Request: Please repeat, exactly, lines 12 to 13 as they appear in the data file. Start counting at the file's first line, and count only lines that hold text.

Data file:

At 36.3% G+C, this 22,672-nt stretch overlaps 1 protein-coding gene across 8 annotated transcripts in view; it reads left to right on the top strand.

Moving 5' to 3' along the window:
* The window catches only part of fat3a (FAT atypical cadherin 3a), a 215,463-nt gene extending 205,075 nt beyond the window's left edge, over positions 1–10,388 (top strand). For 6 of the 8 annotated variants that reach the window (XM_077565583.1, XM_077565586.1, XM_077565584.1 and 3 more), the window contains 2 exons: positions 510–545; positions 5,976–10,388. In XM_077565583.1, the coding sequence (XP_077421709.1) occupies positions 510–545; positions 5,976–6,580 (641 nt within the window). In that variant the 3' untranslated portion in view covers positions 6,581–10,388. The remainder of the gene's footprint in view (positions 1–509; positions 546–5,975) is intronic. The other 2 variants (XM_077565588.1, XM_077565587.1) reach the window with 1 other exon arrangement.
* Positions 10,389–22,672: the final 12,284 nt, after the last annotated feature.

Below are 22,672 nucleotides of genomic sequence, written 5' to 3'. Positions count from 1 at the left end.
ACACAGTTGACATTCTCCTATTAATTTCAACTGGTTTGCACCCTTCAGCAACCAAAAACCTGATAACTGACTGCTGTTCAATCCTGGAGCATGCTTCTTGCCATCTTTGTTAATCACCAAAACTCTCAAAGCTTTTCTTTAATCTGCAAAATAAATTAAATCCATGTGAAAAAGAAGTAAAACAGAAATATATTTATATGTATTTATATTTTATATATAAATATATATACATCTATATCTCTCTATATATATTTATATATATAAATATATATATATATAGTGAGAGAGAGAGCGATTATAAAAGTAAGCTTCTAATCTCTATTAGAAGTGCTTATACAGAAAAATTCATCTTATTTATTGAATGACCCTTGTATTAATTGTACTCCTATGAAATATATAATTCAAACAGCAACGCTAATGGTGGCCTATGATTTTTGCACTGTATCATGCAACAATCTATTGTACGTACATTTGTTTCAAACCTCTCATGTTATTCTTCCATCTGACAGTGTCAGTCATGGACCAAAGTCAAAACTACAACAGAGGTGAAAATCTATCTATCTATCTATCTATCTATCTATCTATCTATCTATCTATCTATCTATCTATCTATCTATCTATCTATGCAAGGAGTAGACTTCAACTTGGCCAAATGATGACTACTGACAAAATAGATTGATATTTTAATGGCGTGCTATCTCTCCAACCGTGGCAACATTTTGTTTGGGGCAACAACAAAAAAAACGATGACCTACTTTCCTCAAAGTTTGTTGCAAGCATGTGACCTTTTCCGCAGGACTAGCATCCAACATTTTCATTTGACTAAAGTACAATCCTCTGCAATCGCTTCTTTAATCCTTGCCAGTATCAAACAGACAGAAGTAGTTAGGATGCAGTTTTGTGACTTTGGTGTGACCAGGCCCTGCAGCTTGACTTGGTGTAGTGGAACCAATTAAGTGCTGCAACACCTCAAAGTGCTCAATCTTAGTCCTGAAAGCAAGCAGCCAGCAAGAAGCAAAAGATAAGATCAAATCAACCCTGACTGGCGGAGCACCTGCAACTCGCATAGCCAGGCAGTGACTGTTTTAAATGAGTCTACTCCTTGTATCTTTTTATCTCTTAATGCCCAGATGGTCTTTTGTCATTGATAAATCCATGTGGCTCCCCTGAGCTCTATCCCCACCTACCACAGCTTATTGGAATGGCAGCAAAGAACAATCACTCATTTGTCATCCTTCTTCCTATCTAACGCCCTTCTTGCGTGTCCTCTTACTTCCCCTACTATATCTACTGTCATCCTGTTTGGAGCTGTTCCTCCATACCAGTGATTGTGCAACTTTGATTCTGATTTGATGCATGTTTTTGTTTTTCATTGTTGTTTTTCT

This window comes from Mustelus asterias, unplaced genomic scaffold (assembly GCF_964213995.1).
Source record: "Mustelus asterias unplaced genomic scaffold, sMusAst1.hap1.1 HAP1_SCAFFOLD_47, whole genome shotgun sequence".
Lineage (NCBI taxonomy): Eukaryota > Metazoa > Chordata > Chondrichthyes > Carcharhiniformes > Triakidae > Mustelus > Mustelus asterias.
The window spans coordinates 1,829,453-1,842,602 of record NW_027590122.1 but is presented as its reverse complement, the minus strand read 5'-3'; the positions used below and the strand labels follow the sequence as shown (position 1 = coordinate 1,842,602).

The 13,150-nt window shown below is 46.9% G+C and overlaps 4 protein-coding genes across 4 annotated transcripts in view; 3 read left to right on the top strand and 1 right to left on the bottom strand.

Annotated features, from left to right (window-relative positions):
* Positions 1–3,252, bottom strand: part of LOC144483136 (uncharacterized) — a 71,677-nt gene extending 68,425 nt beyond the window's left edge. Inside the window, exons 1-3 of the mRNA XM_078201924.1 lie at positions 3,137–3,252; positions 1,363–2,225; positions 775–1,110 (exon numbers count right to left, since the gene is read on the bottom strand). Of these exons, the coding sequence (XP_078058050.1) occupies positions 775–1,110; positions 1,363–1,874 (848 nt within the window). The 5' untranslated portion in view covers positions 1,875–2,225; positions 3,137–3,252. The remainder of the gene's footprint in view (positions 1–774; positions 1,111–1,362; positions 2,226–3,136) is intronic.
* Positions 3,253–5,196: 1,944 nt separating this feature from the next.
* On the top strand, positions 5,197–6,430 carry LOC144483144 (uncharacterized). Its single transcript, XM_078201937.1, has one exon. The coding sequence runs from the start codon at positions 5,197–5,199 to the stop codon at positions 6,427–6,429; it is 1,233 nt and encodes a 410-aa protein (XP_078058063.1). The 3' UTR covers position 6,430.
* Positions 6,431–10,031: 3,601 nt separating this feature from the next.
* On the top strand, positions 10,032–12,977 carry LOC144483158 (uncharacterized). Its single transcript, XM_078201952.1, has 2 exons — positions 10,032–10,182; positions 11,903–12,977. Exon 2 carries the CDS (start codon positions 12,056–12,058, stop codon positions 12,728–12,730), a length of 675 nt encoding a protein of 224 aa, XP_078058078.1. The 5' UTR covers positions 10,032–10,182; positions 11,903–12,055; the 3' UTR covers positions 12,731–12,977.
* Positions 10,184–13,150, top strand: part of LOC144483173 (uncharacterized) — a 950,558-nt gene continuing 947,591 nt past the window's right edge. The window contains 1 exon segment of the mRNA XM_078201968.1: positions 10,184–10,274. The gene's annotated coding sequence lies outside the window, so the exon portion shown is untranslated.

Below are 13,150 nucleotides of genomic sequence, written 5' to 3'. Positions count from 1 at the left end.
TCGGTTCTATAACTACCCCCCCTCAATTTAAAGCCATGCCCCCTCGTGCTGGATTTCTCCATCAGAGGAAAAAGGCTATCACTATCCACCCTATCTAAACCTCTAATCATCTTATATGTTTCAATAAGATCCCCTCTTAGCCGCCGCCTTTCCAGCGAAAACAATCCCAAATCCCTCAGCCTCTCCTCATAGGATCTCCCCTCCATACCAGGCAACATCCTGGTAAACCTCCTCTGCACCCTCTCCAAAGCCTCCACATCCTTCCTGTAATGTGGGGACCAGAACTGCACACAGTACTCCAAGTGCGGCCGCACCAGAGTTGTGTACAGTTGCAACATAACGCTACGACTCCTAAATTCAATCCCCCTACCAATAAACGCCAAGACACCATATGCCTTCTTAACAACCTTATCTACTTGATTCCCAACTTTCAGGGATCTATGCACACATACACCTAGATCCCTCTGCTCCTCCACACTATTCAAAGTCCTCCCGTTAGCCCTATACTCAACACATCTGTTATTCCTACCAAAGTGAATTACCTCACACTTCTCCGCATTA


Annotated features, from left to right (window-relative positions):
* Positions 1–3,252, bottom strand: part of LOC144483136 (uncharacterized) — a 71,677-nt gene extending 68,425 nt beyond the window's left edge. Inside the window, exons 1-3 of the mRNA XM_078201924.1 lie at positions 3,137–3,252; positions 1,363–2,225; positions 775–1,110 (exon numbers count right to left, since the gene is read on the bottom strand). Of these exons, the coding sequence (XP_078058050.1) occupies positions 775–1,110; positions 1,363–1,874 (848 nt within the window). The 5' untranslated portion in view covers positions 1,875–2,225; positions 3,137–3,252. The remainder of the gene's footprint in view (positions 1–774; positions 1,111–1,362; positions 2,226–3,136) is intronic.